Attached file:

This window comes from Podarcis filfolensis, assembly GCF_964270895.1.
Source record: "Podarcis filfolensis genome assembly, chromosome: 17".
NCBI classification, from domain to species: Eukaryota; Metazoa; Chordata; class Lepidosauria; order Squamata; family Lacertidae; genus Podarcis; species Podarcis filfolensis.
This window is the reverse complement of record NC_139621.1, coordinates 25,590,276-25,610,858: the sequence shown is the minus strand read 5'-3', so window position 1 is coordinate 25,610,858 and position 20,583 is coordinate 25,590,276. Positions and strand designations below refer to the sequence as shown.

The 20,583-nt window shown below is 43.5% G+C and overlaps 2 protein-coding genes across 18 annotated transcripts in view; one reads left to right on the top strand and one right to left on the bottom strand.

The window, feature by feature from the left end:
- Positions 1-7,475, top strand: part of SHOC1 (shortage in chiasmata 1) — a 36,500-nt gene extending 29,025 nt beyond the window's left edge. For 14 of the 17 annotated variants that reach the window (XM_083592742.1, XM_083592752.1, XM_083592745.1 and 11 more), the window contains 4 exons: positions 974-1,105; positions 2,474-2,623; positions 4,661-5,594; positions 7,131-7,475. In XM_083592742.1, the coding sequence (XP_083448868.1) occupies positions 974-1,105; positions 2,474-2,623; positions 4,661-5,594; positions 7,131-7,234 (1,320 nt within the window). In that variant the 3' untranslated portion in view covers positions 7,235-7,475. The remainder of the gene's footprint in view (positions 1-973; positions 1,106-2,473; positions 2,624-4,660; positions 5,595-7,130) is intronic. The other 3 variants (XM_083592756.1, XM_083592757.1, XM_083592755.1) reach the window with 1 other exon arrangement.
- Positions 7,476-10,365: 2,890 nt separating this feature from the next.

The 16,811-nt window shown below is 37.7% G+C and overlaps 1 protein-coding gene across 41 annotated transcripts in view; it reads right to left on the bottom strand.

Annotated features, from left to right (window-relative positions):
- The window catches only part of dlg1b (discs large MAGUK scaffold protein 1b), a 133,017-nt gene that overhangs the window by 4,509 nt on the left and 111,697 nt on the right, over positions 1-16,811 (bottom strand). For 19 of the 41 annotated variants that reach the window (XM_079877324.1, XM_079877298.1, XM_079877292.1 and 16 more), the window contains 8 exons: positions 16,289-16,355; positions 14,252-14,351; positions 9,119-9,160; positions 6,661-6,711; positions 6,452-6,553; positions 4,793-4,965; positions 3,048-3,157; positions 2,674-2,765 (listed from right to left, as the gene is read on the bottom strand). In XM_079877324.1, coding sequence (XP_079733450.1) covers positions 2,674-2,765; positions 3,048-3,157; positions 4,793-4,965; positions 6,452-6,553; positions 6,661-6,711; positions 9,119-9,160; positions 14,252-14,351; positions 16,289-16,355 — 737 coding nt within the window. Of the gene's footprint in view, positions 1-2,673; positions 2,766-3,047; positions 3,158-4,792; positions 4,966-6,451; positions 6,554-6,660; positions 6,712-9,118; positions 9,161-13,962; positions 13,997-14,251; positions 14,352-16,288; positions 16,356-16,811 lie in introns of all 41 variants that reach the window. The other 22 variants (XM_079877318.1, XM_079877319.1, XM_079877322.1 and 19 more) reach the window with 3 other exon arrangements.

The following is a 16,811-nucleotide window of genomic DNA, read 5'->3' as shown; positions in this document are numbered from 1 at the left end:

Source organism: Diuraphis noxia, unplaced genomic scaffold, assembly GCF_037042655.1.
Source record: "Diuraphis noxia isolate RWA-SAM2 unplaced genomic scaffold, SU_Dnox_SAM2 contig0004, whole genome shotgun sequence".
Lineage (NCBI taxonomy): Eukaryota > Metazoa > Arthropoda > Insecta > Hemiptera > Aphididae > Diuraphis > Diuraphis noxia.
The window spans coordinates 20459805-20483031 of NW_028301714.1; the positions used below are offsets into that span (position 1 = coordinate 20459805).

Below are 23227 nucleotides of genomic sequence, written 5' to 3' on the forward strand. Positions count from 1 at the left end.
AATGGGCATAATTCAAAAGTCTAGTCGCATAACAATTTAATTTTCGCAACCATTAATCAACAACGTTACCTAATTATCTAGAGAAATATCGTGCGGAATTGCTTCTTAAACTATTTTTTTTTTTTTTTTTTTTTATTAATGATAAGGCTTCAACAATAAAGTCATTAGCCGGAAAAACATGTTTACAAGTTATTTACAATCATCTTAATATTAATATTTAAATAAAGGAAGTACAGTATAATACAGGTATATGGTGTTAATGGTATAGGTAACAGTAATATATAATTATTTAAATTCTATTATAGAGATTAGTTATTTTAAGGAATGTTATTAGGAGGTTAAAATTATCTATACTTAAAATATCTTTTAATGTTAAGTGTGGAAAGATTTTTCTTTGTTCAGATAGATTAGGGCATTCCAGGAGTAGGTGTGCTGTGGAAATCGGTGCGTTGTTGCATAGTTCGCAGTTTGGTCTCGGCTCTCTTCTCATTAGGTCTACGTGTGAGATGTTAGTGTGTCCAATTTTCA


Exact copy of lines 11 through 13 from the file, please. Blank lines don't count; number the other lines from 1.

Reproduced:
- The window catches only part of dlg1b (discs large MAGUK scaffold protein 1b), a 133,017-nt gene that overhangs the window by 4,509 nt on the left and 111,697 nt on the right, over positions 1-16,811 (bottom strand). For 19 of the 41 annotated variants that reach the window (XM_079877324.1, XM_079877298.1, XM_079877292.1 and 16 more), the window contains 8 exons: positions 16,289-16,355; positions 14,252-14,351; positions 9,119-9,160; positions 6,661-6,711; positions 6,452-6,553; positions 4,793-4,965; positions 3,048-3,157; positions 2,674-2,765 (listed from right to left, as the gene is read on the bottom strand). In XM_079877324.1, coding sequence (XP_079733450.1) covers positions 2,674-2,765; positions 3,048-3,157; positions 4,793-4,965; positions 6,452-6,553; positions 6,661-6,711; positions 9,119-9,160; positions 14,252-14,351; positions 16,289-16,355 — 737 coding nt within the window. Of the gene's footprint in view, positions 1-2,673; positions 2,766-3,047; positions 3,158-4,792; positions 4,966-6,451; positions 6,554-6,660; positions 6,712-9,118; positions 9,161-13,962; positions 13,997-14,251; positions 14,352-16,288; positions 16,356-16,811 lie in introns of all 41 variants that reach the window. The other 22 variants (XM_079877318.1, XM_079877319.1, XM_079877322.1 and 19 more) reach the window with 3 other exon arrangements.

The following is a 16,811-nucleotide window of genomic DNA, read 5'->3' as shown; positions in this document are numbered from 1 at the left end:

Source organism: Diuraphis noxia, unplaced genomic scaffold, assembly GCF_037042655.1.